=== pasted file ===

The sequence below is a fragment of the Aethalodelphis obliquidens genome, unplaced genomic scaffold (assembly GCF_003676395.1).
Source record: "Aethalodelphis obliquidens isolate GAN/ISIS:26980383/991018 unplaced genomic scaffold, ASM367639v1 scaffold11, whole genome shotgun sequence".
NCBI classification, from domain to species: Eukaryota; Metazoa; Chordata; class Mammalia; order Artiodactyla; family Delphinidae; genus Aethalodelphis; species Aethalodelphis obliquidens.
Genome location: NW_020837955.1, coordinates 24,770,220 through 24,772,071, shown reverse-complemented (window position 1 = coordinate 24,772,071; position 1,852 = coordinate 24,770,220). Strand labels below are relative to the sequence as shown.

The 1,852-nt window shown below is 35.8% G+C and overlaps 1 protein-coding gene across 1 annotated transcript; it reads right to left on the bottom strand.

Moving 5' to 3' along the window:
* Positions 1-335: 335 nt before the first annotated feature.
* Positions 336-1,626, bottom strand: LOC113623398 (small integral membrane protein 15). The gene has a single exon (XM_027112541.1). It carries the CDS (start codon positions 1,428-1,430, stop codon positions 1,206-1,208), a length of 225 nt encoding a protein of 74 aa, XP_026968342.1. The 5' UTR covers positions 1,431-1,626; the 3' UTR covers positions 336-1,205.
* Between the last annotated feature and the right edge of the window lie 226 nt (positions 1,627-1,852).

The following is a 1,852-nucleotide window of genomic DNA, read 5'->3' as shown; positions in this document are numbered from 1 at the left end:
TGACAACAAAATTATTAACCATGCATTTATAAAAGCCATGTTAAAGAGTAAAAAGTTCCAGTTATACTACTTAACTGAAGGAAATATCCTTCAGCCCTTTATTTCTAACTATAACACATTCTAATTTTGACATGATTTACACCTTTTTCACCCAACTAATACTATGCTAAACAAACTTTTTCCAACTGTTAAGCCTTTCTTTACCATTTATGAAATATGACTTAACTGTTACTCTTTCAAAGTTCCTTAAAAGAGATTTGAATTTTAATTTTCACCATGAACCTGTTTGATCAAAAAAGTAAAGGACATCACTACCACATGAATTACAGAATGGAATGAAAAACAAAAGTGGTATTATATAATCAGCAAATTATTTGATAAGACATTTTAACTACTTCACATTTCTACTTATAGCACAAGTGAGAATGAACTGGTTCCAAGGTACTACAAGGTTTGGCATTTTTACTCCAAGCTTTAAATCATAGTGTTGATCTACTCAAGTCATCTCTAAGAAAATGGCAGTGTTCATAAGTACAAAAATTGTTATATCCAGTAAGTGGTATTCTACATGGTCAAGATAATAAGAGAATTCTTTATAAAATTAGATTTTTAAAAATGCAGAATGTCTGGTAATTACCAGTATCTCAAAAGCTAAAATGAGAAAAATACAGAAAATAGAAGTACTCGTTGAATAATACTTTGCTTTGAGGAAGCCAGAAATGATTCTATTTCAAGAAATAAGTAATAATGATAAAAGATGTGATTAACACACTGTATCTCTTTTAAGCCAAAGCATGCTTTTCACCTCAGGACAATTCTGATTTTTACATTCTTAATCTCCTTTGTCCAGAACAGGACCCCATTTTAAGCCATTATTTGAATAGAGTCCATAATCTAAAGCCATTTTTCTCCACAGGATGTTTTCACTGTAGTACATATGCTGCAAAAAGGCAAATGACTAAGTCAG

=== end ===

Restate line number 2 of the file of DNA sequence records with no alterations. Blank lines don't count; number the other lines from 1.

Source record: "Aethalodelphis obliquidens isolate GAN/ISIS:26980383/991018 unplaced genomic scaffold, ASM367639v1 scaffold11, whole genome shotgun sequence".